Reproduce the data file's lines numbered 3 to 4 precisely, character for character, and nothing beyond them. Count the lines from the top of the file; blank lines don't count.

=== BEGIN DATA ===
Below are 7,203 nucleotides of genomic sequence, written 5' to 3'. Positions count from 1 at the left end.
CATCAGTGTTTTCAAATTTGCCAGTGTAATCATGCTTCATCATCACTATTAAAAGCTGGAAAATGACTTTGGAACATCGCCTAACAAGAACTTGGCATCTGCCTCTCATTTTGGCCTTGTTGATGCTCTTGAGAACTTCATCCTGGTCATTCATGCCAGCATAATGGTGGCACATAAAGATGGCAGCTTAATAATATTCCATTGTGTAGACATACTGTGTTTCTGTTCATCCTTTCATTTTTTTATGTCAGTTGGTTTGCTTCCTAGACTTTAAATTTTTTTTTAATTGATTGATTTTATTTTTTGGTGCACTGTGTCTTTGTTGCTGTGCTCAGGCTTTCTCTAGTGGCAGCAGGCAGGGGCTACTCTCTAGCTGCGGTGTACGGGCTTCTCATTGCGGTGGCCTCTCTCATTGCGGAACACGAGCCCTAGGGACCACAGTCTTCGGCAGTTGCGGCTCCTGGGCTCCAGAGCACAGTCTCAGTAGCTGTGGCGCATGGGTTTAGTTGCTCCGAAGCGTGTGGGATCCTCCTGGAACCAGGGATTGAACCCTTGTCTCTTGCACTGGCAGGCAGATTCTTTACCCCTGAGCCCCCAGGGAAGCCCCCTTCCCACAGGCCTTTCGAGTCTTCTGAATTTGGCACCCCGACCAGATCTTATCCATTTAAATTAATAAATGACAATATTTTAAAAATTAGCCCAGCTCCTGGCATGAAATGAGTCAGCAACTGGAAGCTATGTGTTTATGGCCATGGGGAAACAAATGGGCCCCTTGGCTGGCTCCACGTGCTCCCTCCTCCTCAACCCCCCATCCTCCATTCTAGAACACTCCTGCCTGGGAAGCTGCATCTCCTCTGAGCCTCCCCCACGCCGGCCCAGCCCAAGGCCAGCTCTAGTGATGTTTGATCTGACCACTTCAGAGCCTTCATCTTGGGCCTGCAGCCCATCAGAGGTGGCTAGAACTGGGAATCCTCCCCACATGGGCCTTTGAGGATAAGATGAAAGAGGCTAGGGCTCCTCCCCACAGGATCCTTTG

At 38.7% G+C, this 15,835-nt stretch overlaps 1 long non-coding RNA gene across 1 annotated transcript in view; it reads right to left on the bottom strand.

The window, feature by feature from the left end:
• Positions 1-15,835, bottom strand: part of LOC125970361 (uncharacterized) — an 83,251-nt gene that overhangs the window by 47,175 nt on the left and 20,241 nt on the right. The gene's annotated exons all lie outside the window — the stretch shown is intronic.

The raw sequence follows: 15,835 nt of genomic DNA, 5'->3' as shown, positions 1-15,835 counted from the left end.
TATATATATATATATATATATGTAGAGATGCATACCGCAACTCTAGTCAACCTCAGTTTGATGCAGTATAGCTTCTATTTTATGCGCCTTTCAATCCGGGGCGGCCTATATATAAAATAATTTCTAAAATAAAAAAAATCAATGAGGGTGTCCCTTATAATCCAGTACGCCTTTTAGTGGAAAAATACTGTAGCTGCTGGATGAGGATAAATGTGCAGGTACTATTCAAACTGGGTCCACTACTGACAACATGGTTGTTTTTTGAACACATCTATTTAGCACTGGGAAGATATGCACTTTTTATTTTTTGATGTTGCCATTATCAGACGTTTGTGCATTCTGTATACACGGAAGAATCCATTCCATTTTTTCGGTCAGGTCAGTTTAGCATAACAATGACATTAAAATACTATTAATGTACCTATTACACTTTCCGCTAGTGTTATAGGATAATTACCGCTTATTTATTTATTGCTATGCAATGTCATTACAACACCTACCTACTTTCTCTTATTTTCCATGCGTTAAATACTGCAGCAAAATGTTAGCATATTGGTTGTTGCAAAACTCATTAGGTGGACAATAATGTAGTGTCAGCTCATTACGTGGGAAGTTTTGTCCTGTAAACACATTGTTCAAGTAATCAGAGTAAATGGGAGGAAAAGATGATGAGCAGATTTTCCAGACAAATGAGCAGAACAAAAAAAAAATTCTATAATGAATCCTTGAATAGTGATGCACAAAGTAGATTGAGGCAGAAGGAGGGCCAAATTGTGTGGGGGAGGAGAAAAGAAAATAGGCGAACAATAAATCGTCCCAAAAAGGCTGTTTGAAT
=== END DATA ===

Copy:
At 38.7% G+C, this 15,835-nt stretch overlaps 1 long non-coding RNA gene across 1 annotated transcript in view; it reads right to left on the bottom strand.

The window, feature by feature from the left end: